Engineering Communism: How Two Americans Spied for Stalin and Founded the Soviet Silicon Valley
I do not remember how I happened upon the book, but it is one of those books that you need to read if you are interested in the technology competition during the Cold War. It is also a far more interesting book than that because by following the lives of Joel Barr (and his alter ego Al Sarant) you learn a lot of stuff about OPSEC failures, how naive and ill equipped was the FBI during WWII in its counterintelligence efforts, the Communist Party USA at its prime, the Rosenberg Spy Ring and the technology transfer that resulted because of its operations.
You do learn of the life that two foreigners led during the Cold War “on the other side” and the passion for recognition of one of them “who was not Caltech material” according to R. Feynman which resulted in singlehandedly him kickstarting Soviet electronics. Sarant was definitely driven to prove him wrong, and when placed in an environment where he could operate, in a way he did: The UM-1, the Uzel and Zelenograd are his and created within an environment that did not favor his modus operandi.
You also learn a lot about management, how risk aversive management ultimately leads to failure and how choosing to copy instead of competing (and embracing failure) widens the gap and leaves you behind:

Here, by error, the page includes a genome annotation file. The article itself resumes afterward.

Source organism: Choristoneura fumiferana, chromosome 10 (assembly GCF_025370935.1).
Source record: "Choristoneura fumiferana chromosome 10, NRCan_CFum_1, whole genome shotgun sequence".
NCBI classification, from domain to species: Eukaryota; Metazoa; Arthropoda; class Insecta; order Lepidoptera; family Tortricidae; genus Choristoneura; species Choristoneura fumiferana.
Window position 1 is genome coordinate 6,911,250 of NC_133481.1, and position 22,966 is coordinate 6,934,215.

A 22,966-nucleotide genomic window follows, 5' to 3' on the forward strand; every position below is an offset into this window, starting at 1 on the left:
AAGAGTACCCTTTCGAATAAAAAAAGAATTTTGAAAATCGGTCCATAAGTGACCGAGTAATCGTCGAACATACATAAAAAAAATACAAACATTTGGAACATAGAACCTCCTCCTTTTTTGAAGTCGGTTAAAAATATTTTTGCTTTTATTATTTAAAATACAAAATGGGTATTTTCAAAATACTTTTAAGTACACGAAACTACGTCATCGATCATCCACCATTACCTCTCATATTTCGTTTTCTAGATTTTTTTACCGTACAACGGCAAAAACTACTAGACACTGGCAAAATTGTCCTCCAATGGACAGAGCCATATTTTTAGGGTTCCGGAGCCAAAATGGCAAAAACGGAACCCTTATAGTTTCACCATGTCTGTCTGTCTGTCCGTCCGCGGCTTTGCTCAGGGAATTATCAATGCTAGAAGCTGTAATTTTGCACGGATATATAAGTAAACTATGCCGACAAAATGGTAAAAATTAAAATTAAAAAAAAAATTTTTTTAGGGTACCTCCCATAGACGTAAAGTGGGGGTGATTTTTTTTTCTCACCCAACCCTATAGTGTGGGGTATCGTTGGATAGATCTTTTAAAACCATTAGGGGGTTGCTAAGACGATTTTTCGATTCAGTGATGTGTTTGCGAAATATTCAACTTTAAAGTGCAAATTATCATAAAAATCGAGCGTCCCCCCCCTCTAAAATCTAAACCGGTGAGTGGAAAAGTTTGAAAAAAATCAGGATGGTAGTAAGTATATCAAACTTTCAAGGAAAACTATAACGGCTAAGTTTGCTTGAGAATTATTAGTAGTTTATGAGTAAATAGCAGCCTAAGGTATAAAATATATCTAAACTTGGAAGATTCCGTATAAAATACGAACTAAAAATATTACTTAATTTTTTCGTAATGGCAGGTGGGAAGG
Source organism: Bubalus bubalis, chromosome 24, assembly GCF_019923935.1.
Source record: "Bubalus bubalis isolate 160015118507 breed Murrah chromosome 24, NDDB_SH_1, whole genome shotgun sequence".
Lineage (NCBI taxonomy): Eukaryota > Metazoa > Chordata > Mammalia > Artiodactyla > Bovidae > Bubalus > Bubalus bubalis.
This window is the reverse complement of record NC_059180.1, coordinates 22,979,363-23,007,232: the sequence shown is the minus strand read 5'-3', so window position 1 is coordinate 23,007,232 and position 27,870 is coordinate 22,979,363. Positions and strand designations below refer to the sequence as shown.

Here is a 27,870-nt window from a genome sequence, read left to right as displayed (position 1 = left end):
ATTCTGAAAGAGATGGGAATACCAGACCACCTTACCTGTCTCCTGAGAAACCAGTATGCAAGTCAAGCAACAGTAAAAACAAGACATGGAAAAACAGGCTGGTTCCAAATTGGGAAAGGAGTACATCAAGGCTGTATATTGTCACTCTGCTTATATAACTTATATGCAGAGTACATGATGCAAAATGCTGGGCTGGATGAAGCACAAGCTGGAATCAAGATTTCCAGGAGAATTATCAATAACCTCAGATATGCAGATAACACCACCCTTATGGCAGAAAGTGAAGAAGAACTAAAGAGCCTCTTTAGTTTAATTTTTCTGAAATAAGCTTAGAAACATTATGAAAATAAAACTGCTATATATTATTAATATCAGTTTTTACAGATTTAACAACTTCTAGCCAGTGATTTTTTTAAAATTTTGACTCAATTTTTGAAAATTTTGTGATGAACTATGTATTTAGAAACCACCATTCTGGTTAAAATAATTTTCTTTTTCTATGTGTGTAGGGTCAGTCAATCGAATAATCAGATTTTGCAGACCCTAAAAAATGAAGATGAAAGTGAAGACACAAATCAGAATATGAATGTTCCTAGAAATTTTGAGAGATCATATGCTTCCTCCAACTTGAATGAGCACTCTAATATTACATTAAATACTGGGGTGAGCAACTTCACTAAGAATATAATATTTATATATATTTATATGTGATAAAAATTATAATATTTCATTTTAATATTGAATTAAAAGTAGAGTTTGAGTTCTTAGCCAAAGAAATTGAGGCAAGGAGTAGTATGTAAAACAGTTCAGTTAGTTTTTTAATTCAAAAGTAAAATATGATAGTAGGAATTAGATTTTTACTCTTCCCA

And then one of them, the highest one, a department head at the ministry, asked me, “Do the Americans do that?” When I said I didn’t know, he said, “Son, remember, if they don’t do something, it isn’t worth doing.”
There are also patterns of behaviour that we still find peculiar and contradicting today, but are explainable by those who commit them really easy:
the prospect of committing a crime to further a cause in which you deeply believe is a very exciting one. Here is a test not only of what you believe, but also of what you are.
Think about that the next time a suicide bomber explodes. This is what rationalises everything in their head. And while you are at it, here is how contradictions between actions and ideology get rationalised too:
These little people in the party accept the discipline of the party, do what they are told, think what they are told; and if these things seem contrary to reason, patriotic duty or common sense, they do them because the party says that is the correct thing to do “at the time”.
There you have it. That explains the party herd. And the following explains the rest:
He was particularly impressed by their ability to tune out the intellectual garbage that was thrown at them from every form of communications media, even in the ubiquitous slogans that adorned rooftops and bulletin boards.
Orwell was a genius! As a rule I try not to buy books that cost more than $20 (thanks to tsundoku) but I am really glad that I broke the rule this time. I find the stories of Berg (Barr) and Staros (Sarant) valuable, both in their political mistakes and in their engineering perseverance.